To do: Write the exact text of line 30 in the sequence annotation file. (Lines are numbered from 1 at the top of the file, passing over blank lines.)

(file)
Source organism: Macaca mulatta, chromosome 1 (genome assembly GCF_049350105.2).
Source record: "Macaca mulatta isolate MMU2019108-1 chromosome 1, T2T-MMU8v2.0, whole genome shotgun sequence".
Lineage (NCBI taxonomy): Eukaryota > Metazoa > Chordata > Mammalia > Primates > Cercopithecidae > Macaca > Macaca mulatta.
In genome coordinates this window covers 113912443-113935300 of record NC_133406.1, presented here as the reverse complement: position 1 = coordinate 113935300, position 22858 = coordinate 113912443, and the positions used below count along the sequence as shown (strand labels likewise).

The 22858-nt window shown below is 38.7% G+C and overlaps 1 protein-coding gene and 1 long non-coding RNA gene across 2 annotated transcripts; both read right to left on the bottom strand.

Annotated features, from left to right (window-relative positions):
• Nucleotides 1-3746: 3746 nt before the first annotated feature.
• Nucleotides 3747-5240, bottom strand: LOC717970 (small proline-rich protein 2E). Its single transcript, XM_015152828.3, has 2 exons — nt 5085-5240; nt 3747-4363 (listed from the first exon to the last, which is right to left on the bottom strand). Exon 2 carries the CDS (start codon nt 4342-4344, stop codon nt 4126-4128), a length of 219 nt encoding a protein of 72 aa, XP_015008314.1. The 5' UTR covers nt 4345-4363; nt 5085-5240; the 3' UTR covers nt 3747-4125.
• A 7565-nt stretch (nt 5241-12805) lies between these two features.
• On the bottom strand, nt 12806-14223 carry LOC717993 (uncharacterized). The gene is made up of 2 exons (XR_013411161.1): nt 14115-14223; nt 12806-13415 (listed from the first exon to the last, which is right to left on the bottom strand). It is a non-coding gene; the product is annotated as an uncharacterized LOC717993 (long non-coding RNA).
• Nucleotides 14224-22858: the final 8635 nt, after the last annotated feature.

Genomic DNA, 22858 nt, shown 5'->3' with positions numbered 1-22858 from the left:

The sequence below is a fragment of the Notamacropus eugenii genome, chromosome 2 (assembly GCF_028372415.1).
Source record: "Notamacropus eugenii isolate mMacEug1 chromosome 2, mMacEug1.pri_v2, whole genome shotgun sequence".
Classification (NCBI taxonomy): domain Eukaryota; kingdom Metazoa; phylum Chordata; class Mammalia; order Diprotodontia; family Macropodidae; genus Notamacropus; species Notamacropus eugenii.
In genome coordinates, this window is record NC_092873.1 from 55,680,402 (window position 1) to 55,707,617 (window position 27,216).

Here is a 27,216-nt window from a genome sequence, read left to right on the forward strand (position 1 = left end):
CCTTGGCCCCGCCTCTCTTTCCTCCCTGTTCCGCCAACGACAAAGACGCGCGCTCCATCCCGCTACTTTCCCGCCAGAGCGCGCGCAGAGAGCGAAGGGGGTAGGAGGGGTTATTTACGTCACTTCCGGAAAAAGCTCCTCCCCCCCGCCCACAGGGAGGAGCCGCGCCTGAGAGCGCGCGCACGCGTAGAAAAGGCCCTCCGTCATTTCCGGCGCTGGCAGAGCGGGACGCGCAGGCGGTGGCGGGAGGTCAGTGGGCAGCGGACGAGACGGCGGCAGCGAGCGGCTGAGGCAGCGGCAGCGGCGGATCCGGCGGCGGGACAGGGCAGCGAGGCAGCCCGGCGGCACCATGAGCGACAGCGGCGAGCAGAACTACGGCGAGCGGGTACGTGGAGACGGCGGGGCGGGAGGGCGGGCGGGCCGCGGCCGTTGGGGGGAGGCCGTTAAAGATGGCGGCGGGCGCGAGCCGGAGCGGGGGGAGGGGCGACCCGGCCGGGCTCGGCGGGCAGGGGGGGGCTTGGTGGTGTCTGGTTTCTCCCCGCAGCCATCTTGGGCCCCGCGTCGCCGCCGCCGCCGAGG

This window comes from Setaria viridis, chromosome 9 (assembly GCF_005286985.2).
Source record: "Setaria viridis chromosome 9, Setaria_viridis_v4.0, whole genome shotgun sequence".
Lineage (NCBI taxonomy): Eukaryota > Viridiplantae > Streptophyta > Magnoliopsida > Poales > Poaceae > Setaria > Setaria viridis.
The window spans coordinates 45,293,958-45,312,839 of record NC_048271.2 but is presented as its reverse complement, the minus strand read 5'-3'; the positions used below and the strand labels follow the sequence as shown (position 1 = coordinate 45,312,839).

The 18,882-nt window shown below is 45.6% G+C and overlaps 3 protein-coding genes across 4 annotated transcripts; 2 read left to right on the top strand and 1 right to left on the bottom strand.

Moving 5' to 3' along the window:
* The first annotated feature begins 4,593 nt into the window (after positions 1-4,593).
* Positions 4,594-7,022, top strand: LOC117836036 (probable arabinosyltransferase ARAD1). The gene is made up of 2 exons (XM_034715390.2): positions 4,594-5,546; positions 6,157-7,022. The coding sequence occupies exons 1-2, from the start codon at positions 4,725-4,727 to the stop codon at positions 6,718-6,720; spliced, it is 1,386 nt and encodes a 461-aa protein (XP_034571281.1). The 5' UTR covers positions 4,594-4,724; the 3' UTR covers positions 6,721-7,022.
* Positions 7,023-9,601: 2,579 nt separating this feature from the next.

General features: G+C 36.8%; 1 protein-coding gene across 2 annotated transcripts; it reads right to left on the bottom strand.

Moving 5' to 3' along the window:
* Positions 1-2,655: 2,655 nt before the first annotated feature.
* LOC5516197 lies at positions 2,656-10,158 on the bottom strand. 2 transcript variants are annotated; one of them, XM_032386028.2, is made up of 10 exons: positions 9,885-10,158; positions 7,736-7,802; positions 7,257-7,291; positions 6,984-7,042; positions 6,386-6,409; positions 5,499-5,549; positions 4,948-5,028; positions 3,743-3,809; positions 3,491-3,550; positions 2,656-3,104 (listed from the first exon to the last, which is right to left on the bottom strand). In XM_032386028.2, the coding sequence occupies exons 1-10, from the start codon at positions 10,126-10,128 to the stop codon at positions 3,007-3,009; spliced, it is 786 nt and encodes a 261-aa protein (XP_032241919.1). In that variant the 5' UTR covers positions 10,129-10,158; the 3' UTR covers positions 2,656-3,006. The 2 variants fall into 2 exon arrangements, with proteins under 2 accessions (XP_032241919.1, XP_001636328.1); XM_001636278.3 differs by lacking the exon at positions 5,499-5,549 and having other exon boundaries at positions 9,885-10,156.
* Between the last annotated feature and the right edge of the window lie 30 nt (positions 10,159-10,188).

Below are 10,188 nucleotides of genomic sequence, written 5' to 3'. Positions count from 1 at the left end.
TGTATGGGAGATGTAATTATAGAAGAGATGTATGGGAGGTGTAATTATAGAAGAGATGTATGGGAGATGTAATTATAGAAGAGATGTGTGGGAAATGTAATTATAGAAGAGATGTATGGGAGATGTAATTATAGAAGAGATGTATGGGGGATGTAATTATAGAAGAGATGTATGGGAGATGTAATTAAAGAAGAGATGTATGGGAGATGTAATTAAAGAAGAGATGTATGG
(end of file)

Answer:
* Positions 1-2,655: 2,655 nt before the first annotated feature.